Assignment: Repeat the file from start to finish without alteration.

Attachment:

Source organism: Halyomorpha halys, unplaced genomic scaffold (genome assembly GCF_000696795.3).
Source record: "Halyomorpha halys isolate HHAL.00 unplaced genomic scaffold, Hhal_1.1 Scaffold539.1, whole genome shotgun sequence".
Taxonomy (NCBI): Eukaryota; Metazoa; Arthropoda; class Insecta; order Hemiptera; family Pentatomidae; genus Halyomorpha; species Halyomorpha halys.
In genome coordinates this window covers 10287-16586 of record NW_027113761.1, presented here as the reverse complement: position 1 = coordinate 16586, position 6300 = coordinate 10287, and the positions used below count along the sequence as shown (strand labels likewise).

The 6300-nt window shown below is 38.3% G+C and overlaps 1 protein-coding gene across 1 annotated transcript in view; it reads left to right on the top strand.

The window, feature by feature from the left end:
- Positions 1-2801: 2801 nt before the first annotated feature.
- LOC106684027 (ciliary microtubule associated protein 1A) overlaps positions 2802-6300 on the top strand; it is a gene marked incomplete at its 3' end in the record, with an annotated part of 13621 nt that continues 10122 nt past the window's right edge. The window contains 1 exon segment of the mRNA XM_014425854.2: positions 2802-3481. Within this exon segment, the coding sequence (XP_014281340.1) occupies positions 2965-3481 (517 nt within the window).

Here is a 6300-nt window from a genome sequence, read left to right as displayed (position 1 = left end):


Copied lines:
Source organism: Halyomorpha halys, unplaced genomic scaffold (genome assembly GCF_000696795.3).
Source record: "Halyomorpha halys isolate HHAL.00 unplaced genomic scaffold, Hhal_1.1 Scaffold539.1, whole genome shotgun sequence".
Taxonomy (NCBI): Eukaryota; Metazoa; Arthropoda; class Insecta; order Hemiptera; family Pentatomidae; genus Halyomorpha; species Halyomorpha halys.
In genome coordinates this window covers 10287-16586 of record NW_027113761.1, presented here as the reverse complement: position 1 = coordinate 16586, position 6300 = coordinate 10287, and the positions used below count along the sequence as shown (strand labels likewise).

The 6300-nt window shown below is 38.3% G+C and overlaps 1 protein-coding gene across 1 annotated transcript in view; it reads left to right on the top strand.

The window, feature by feature from the left end:
- Positions 1-2801: 2801 nt before the first annotated feature.
- LOC106684027 (ciliary microtubule associated protein 1A) overlaps positions 2802-6300 on the top strand; it is a gene marked incomplete at its 3' end in the record, with an annotated part of 13621 nt that continues 10122 nt past the window's right edge. The window contains 1 exon segment of the mRNA XM_014425854.2: positions 2802-3481. Within this exon segment, the coding sequence (XP_014281340.1) occupies positions 2965-3481 (517 nt within the window).

Here is a 6300-nt window from a genome sequence, read left to right as displayed (position 1 = left end):